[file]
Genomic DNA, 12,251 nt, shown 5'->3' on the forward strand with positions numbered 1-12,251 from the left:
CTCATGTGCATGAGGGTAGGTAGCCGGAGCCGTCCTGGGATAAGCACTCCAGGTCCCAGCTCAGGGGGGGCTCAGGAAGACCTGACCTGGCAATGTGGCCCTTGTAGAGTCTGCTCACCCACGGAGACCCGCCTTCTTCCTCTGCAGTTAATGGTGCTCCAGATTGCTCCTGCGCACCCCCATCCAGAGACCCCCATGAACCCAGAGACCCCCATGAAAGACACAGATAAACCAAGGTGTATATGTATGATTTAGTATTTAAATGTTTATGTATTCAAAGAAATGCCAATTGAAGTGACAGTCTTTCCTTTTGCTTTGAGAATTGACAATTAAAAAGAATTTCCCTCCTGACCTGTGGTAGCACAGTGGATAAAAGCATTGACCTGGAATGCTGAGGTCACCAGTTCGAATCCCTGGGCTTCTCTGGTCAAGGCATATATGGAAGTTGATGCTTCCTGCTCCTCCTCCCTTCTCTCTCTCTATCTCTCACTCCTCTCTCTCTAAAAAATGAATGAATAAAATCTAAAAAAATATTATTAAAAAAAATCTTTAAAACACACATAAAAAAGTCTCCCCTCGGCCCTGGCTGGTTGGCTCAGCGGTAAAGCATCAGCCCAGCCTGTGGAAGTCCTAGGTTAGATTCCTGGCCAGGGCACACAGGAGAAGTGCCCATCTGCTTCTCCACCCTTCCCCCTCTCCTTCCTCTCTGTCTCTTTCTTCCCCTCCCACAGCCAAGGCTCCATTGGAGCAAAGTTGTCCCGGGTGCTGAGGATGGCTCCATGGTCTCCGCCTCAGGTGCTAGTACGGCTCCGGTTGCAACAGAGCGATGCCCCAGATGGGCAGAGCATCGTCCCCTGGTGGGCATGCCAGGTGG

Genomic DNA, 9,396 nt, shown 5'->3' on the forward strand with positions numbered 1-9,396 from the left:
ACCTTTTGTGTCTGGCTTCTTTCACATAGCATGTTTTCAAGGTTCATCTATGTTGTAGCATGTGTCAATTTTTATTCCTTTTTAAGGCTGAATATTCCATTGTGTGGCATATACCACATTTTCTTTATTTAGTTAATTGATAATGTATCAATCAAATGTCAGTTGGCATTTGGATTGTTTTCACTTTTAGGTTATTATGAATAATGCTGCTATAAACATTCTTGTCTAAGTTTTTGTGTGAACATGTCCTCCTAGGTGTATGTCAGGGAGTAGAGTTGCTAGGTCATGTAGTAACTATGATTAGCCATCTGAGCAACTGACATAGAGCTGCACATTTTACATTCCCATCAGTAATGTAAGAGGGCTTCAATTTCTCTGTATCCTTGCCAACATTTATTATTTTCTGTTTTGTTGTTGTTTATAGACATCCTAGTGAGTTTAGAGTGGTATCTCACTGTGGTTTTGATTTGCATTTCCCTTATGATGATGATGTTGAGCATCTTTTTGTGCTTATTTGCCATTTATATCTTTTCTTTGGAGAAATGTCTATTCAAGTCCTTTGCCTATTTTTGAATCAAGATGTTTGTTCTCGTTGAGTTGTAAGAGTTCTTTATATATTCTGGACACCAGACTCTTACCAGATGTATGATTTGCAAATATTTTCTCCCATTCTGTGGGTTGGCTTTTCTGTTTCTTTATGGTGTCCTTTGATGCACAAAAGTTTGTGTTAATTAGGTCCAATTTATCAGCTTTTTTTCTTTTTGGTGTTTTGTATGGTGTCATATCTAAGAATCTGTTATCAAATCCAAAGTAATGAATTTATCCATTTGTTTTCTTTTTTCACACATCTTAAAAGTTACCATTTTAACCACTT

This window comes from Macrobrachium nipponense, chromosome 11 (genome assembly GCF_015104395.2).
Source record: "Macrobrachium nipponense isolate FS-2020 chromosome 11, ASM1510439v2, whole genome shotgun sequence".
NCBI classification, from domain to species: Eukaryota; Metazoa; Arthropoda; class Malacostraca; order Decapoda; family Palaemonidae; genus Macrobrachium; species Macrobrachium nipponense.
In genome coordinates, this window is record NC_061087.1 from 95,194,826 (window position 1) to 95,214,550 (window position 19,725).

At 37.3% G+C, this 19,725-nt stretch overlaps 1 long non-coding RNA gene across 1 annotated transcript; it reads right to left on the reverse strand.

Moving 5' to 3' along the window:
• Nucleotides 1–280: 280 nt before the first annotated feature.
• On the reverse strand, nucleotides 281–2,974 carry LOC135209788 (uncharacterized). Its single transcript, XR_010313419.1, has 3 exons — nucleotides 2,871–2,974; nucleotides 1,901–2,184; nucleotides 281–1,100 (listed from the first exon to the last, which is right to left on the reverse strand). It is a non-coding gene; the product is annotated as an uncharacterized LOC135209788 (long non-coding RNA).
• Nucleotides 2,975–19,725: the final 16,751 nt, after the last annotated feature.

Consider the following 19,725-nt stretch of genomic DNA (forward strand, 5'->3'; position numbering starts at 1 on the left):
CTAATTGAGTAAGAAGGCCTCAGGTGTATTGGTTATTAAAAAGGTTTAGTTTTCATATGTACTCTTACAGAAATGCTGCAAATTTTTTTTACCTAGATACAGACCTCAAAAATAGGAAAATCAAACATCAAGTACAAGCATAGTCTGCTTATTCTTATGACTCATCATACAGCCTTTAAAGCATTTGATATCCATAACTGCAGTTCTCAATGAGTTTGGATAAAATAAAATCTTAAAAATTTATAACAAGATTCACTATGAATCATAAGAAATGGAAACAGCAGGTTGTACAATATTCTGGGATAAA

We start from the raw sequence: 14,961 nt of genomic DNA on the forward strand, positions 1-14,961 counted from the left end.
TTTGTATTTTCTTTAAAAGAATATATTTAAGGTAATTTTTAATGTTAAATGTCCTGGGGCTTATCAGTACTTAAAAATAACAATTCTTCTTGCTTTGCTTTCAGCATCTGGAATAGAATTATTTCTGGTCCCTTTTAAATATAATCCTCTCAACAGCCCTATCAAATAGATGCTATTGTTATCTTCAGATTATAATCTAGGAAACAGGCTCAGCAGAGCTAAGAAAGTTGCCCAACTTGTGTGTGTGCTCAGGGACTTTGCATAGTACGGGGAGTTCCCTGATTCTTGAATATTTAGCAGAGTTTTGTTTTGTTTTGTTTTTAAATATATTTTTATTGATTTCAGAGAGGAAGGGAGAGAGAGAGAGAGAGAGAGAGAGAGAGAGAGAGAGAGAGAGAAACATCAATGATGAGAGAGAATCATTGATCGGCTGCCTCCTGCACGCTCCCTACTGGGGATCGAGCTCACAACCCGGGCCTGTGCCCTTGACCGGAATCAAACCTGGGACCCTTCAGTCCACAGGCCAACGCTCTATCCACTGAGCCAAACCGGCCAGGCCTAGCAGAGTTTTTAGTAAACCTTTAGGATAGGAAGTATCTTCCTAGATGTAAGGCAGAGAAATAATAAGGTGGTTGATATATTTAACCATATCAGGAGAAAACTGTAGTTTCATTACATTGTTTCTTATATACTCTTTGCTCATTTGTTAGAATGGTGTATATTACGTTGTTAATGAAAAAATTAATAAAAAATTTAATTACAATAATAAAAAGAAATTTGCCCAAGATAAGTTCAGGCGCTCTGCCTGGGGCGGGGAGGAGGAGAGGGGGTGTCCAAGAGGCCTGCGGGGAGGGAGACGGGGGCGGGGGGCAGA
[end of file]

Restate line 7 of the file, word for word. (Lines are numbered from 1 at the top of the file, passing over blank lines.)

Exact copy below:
NCBI classification, from domain to species: Eukaryota; Metazoa; Arthropoda; class Malacostraca; order Decapoda; family Palaemonidae; genus Macrobrachium; species Macrobrachium nipponense.